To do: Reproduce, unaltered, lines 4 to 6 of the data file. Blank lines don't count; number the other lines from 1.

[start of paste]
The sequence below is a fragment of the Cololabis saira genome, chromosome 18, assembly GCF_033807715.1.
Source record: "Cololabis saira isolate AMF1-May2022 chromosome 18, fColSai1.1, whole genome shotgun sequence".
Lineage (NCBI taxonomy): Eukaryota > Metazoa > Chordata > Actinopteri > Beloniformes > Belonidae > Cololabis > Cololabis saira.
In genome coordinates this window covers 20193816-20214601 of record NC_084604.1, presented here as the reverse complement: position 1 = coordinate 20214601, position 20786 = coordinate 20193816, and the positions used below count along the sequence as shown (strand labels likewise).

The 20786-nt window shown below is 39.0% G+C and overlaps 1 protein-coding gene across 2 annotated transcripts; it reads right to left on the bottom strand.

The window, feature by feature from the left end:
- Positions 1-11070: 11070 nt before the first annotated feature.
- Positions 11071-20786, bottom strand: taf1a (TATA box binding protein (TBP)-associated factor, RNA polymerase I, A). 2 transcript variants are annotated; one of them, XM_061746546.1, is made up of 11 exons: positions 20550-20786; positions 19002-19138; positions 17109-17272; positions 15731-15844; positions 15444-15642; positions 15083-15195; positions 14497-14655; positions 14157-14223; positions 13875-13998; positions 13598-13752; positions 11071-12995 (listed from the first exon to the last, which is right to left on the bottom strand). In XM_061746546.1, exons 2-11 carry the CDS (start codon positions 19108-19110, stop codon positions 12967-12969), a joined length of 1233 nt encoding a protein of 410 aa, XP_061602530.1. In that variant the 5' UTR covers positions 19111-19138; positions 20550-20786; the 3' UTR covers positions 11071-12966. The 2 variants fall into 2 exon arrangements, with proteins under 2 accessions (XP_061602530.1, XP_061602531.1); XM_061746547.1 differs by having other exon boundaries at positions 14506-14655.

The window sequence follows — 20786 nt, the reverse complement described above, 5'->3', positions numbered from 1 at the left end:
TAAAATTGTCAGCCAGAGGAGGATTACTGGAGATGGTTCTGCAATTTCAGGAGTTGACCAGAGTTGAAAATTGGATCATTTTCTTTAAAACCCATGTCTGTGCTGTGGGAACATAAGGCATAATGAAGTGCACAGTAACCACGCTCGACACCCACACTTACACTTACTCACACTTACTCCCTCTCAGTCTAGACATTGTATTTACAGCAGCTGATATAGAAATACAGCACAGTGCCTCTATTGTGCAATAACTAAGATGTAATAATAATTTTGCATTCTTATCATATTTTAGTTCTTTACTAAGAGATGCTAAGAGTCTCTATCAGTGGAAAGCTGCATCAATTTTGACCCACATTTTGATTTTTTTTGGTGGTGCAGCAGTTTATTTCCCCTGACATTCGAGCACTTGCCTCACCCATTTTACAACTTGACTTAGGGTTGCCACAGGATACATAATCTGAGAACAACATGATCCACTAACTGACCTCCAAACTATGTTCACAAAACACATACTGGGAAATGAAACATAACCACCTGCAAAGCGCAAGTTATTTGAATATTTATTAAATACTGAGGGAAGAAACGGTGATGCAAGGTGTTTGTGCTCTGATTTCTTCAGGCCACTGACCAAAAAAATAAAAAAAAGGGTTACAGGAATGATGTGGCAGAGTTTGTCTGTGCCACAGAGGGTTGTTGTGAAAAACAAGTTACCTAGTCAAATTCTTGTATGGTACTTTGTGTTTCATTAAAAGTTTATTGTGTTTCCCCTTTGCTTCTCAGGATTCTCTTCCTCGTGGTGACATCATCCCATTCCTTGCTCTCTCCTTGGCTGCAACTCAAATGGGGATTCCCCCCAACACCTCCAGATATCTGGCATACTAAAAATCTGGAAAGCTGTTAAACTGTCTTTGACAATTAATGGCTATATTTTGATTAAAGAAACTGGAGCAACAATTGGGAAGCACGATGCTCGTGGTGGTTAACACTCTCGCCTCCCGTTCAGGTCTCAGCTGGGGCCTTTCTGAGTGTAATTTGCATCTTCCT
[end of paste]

In genome coordinates this window covers 20193816-20214601 of record NC_084604.1, presented here as the reverse complement: position 1 = coordinate 20214601, position 20786 = coordinate 20193816, and the positions used below count along the sequence as shown (strand labels likewise).

The 20786-nt window shown below is 39.0% G+C and overlaps 1 protein-coding gene across 2 annotated transcripts; it reads right to left on the bottom strand.

The window, feature by feature from the left end: